Our website use cookies to improve and personalize your experience and to display advertisements(if any). Our website may also include cookies from third parties like Google Adsense, Google Analytics, Youtube. By using the website, you consent to the use of cookies. We have updated our Privacy Policy. Please click on the button to check our Privacy Policy.

Spain’s former King Juan Carlos forced to go into exile amid tax haven scandal

Reading Time: 2 minutes

Spain’s former king Juan Carlos is to leave the country and go into exile abroad following a series of damaging allegations about his financial arrangements that have harmed the reputation of the monarchy and embarrassed his son, King Felipe.

In March Felipe stripped Juan Carlos of his annual stipend and renounced his own personal inheritance from his father after reports that he was in line to receive millions of euros from a secret offshore fund with ties to Saudi Arabia.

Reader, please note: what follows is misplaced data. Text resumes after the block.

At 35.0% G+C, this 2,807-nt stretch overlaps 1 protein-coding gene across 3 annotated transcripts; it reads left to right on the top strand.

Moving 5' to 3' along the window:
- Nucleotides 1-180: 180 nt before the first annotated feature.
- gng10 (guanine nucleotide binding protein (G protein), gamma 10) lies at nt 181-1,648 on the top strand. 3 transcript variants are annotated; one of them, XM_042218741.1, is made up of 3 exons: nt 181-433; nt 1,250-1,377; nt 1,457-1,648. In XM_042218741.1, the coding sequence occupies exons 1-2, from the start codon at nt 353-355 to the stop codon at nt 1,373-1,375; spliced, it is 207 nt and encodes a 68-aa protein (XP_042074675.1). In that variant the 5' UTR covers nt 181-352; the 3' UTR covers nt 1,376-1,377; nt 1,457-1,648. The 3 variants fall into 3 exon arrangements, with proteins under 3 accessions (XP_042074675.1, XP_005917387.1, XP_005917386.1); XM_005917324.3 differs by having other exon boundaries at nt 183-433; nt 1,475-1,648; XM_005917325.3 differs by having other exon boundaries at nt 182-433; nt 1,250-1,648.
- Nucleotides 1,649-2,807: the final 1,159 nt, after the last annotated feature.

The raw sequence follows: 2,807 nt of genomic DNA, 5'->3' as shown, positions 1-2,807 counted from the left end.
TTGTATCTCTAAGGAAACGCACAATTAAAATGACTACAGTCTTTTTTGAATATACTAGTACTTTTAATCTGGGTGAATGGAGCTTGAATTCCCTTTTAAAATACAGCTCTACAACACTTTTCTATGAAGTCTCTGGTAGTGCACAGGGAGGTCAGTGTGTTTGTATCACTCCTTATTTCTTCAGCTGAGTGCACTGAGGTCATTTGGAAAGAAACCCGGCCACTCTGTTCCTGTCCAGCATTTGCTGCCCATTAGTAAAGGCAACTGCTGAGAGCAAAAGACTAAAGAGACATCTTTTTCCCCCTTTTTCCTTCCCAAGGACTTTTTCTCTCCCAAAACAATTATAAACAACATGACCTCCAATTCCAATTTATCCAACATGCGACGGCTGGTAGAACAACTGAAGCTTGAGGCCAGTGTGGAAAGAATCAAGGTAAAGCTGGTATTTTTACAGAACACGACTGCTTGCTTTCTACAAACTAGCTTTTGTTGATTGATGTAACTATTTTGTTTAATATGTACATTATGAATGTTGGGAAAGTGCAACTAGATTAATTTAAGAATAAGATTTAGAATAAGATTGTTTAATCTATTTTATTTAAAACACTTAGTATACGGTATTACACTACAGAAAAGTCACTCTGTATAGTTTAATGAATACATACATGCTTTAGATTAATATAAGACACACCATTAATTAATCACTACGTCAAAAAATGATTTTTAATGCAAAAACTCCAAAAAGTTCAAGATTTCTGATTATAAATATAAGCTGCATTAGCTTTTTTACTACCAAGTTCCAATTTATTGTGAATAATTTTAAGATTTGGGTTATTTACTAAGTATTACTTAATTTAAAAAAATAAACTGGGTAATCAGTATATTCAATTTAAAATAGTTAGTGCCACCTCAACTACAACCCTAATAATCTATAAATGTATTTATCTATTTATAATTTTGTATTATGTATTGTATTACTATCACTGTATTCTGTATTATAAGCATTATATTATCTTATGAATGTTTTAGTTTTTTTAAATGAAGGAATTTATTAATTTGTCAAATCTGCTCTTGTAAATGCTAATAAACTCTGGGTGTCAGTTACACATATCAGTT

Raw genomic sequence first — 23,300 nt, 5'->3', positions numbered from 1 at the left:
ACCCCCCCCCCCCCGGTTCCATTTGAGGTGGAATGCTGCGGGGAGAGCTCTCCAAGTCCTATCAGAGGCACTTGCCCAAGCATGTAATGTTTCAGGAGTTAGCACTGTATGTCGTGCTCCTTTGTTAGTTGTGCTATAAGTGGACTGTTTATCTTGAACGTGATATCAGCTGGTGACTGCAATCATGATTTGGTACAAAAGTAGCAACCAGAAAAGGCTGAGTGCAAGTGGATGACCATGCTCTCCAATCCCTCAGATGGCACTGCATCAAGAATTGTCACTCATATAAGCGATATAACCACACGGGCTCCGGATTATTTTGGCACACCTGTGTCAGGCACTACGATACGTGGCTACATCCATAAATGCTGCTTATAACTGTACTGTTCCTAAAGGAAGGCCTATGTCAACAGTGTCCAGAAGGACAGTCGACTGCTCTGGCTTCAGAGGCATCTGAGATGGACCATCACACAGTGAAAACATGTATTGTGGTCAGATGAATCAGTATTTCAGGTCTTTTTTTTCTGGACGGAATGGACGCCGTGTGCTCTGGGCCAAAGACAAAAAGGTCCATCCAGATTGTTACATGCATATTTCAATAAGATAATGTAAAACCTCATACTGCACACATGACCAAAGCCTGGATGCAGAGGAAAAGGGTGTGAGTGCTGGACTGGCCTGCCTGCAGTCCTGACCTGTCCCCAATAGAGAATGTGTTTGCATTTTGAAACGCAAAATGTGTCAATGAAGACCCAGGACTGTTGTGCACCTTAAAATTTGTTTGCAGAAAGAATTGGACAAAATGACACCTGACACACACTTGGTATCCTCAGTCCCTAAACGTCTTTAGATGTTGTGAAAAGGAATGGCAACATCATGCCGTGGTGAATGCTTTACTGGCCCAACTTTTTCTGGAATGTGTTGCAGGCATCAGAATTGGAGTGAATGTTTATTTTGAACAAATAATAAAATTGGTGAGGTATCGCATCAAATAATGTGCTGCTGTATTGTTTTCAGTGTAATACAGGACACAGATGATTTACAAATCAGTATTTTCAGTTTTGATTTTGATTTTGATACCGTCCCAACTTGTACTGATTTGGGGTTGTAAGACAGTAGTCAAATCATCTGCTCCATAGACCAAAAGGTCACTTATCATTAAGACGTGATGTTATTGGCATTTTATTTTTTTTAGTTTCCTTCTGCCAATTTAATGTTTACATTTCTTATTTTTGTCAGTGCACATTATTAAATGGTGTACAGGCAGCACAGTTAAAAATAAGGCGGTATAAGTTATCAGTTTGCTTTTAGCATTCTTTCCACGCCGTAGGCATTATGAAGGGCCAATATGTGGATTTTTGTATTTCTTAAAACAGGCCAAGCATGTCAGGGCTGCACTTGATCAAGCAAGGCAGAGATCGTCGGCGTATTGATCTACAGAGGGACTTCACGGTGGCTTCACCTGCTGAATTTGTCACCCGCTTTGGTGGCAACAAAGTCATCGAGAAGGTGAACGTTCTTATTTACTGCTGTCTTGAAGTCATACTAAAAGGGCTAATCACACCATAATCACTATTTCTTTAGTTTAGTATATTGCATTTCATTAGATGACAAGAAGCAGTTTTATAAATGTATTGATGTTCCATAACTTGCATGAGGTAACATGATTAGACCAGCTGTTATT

The Guardian reports that 3 months later, Spain’s supreme court launched an investigation into the former king’s role in a deal in which a Spanish consortium landed a €6.7bn (£5.9bn) contract to build a high-speed rail line between the Saudi cities of Medina and Mecca.

El Pais reports “A public prosecutor in Switzerland has been investigating a multi-million-euro donation received by Corinna Larsen, a friend of former Spanish King Juan Carlos I, from a Swiss bank account linked to a Panamanian foundation, according to a number of sources close to the judicial probe.

The documents where these payments are reflected were found during searches ordered by the prosecutor, Yves Bertossa, in the offices of the Geneva-based asset manager Arturo Fasana and the lawyer Dante Canonica, both of whom are linked to the network of companies that is currently being investigated by the prosecutor. Fasana was also investigated as part of the sprawling “Gürtel” case, a kickbacks-for-contracts network involving Spain’s conservative Popular Party (PP). He was probed for having moved funds for the businessman at the center of that case, Francisco Correa.

The Guardian/ El Pais

Related Posts

%d bloggers like this: